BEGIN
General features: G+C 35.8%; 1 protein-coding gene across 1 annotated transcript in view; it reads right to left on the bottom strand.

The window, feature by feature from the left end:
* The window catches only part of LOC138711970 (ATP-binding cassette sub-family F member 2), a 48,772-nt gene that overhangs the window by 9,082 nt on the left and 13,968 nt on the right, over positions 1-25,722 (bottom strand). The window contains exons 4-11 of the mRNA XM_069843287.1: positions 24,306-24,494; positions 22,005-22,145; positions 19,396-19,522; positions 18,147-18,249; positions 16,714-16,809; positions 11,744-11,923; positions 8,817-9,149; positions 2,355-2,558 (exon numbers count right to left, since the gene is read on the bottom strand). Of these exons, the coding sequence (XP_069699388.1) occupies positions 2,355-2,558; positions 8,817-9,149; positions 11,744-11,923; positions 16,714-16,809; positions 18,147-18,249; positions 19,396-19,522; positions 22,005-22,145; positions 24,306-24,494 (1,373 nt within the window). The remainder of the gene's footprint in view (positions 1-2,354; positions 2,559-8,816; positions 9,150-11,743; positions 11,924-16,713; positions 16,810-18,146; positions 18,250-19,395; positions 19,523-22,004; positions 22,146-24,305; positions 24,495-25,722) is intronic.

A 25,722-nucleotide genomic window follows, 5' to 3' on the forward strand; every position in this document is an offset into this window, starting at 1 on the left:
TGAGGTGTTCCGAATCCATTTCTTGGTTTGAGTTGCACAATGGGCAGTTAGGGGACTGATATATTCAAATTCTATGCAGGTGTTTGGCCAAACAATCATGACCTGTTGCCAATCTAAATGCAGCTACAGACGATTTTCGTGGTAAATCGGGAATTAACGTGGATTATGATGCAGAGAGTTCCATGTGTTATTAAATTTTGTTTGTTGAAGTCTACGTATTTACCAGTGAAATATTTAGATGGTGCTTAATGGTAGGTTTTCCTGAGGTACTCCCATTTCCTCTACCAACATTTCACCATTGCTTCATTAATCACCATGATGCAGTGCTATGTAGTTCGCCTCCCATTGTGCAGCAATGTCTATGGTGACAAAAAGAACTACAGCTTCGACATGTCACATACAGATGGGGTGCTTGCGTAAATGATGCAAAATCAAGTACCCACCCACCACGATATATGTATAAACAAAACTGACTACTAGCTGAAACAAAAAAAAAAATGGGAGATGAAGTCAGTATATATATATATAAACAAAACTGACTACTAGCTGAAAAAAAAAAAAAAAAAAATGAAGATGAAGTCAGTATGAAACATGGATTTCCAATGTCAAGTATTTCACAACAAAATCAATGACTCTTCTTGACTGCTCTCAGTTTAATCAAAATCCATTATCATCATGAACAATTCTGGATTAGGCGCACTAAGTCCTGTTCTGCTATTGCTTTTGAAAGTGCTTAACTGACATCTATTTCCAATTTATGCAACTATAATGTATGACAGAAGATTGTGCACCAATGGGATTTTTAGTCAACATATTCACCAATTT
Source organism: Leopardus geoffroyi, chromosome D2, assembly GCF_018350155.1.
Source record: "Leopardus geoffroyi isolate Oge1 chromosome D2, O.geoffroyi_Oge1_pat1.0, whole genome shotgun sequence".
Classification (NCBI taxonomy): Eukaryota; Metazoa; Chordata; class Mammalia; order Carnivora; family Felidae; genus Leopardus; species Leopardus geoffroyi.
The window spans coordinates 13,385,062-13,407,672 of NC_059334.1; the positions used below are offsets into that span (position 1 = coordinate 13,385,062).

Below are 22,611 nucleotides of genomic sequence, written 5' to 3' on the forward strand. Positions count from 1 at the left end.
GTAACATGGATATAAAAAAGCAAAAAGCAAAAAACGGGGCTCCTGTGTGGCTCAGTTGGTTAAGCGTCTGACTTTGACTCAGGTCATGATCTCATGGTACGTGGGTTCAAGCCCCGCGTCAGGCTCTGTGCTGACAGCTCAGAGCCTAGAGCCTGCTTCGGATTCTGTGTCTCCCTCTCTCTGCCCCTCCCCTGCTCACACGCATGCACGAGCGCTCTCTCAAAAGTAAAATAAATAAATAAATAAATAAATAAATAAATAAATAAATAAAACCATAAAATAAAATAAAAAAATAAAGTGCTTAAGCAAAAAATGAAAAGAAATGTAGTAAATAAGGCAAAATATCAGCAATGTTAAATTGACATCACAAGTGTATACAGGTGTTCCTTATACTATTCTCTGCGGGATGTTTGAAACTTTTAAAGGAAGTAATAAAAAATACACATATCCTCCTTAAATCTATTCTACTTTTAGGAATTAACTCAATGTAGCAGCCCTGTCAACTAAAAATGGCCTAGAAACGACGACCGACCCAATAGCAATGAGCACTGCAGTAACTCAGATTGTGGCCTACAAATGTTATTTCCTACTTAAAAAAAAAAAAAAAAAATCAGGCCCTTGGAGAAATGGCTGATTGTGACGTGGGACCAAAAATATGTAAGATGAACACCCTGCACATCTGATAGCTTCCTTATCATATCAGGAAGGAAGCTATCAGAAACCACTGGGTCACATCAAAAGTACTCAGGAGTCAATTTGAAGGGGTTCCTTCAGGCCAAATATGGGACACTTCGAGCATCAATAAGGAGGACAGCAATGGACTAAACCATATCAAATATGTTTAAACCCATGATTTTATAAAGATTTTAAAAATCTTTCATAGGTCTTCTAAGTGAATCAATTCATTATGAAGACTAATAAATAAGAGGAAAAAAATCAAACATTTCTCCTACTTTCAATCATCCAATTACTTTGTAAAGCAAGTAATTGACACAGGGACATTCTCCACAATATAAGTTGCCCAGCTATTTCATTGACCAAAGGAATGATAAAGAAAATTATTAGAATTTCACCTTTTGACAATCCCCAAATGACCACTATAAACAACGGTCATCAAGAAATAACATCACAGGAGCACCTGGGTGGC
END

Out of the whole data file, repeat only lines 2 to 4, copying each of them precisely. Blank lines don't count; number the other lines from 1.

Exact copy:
The window, feature by feature from the left end:
* The window catches only part of LOC138711970 (ATP-binding cassette sub-family F member 2), a 48,772-nt gene that overhangs the window by 9,082 nt on the left and 13,968 nt on the right, over positions 1-25,722 (bottom strand). The window contains exons 4-11 of the mRNA XM_069843287.1: positions 24,306-24,494; positions 22,005-22,145; positions 19,396-19,522; positions 18,147-18,249; positions 16,714-16,809; positions 11,744-11,923; positions 8,817-9,149; positions 2,355-2,558 (exon numbers count right to left, since the gene is read on the bottom strand). Of these exons, the coding sequence (XP_069699388.1) occupies positions 2,355-2,558; positions 8,817-9,149; positions 11,744-11,923; positions 16,714-16,809; positions 18,147-18,249; positions 19,396-19,522; positions 22,005-22,145; positions 24,306-24,494 (1,373 nt within the window). The remainder of the gene's footprint in view (positions 1-2,354; positions 2,559-8,816; positions 9,150-11,743; positions 11,924-16,713; positions 16,810-18,146; positions 18,250-19,395; positions 19,523-22,004; positions 22,146-24,305; positions 24,495-25,722) is intronic.

A 25,722-nucleotide genomic window follows, 5' to 3' on the forward strand; every position in this document is an offset into this window, starting at 1 on the left: